Another thing that surprises me about Boston was how close the wilderness is. In New Zealand all the accessible land near cities tends to be farmed, but in Massachusetts there is so much reasonably flat land that tracts can be left fallow all over the place.
Walden Pond was the site of Henry David Thoreau’s experiment in simple living and was made famous in Thoreau’s book. The park is pretty much a shrine to Thoreau, you can visit the original site of his cabin and view a replica cabin built near the car park. Near the replica is a sign with Thoreau’s original itemised list of expenses. He spent 28 dollars and twelve and a half cents for his freedom living near the pond, whereas I spent a fiver just to park my car there. I am not sure if that refutes his larger point or proves it.
The pond is not large and the park is only slightly larger, but it is a very peaceful and pretty spot to wander around the delightfully unkempt paths. Apparently people swim in the lake in Summer, but today there were still patches of ice in the more sheltered corners of the pond.
I didn’t see any of the promised birdlife, but I did come across a small pond half covered in ice and half filled with noisy frogs.
The weather has been a little cooler this week, but the evenings are still fine for jogging. This week I decided to visit another of Auckland’s volcanic cones – Mt Saint John.
This panorama was taking looking East(ish) over Epsom and Remuera. The hill on the left is Mt Hobson. Towards the right is Cornwall Park topped with the monument on One Tree Hill. Off in the distance about a third of away across the image you can see Mt Wellington (about 6km away)
This is Mt Eden, as seen from much the same spot. In the foreground you can see the size of the crater. Mt Saint John is not one of the premier volcanoes around the city but its eruption is responsible for the lava field that eventually forms Meola reef several kilometres away so it must have been a big deal back in the day. I rate it a solid 7 out of 10 Wilberforces on the Volcanic Cone Appreciation Scale.
Yet another perfect day in Auckland, and yet another track in the Waitakere Ranges to explore. This time was the ominously named Destruction Gully Track, a short but fun track that descends from the Whatipu Road just after Little Huia.
Although not very long as the crow flies, Destruction Gully Track is quite steep as the cow plummets and is not one of the best maintained tracks. At a couple of points near the bottom the track is augmented by some helpful garden hose that has been fastened to the rocks. By no means is it as scary as the Mercer Bay “Track”, but a certain level of fitness is required.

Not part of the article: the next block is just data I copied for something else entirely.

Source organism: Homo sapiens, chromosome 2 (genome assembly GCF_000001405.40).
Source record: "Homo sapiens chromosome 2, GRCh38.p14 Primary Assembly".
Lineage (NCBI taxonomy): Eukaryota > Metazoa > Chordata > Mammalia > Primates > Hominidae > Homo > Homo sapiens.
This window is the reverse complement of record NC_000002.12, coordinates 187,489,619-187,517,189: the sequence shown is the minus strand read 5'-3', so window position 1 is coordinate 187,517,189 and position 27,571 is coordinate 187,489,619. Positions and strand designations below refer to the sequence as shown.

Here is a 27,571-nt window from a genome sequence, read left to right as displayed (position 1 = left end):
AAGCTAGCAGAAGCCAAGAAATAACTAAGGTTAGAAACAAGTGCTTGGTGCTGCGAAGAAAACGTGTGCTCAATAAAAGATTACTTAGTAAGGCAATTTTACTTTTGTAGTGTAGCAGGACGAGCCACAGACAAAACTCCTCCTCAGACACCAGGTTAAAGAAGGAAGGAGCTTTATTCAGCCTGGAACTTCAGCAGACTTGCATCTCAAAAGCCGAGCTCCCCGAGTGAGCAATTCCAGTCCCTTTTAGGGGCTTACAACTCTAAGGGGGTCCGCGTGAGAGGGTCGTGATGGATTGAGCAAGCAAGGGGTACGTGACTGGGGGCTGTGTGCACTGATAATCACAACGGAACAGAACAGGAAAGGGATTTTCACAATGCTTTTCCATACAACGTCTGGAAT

At the bottom lies Makaka Bay, a nice little rocky beach that still has a few signs of what I think was a logging tramway back in the day. There are a few good views of the Manukau Heads across the water as well. Makaka Bay is not well visited so you will have nothing to disturb your calm except the skitter of crabs and the thought of the climb back up.
“Do you guarantee this is safe?”
“It is not one hundred percent fatal, I’ve done it before.”
And with those reassuring words we were off for the first trip out west for the summer. This time to Mercer Bay, a rustic little spot just around the coast from Piha. In fact it is so rustic there isn’t actually a proper trail to get there. You can’t walk around the coast either, but there is a goat track that drops down what turned out to be something between a cliff and a steep bank. Somebody has helpfully tied knotted ropes in the really steep parts, which makes the descent a bit easier. I wouldn’t want to do it in the rain though.
Once down, we investigated the really unique feature of Mercer Bay – the sea caves. Armed with a tide table and flash lights, we plunged into the caverns. The longest drives straight into the cliffs and pleasingly comes out at another little bay about 30 meters away, it even forks at one point. Another cave opens up into a large space with an open roof. There are surprisingly large crabs in the caves, but they skitter away at your approach.
Even at low tide the caves are still pretty damp in places and we ended up splashing through waist deep water during a badly-timed dash between the waves. The climb back up is easier than coming down, and we returned to Auckland alive and only slightly damp.
Update: David (a fellow compatriot on this adventure) has posted his own account of the trip with some fantastic pictures.
I hadn’t been to Muriwai for a while. It’s not that far away from Auckland, and the extension to the northwestern motorway has made the drive even easier.
(click to enlarge)
Most interesting part of Muriwai beach is the gannet (Tākapu) colony, where hundreds of the birds hang out in a surprisingly orderly settlement. With so many birds around you would think taking photos would be easy, but most of mine looked a little drab when I imported them into iPhoto.
But it is not just gannets, this fur seal (arctocephalus forsteri, or kekeno) appeared on the rocks below the colony for a quick rest in the sun. They seem pretty ungainly, but this one managed to climb some pretty steep rocks without too much trouble.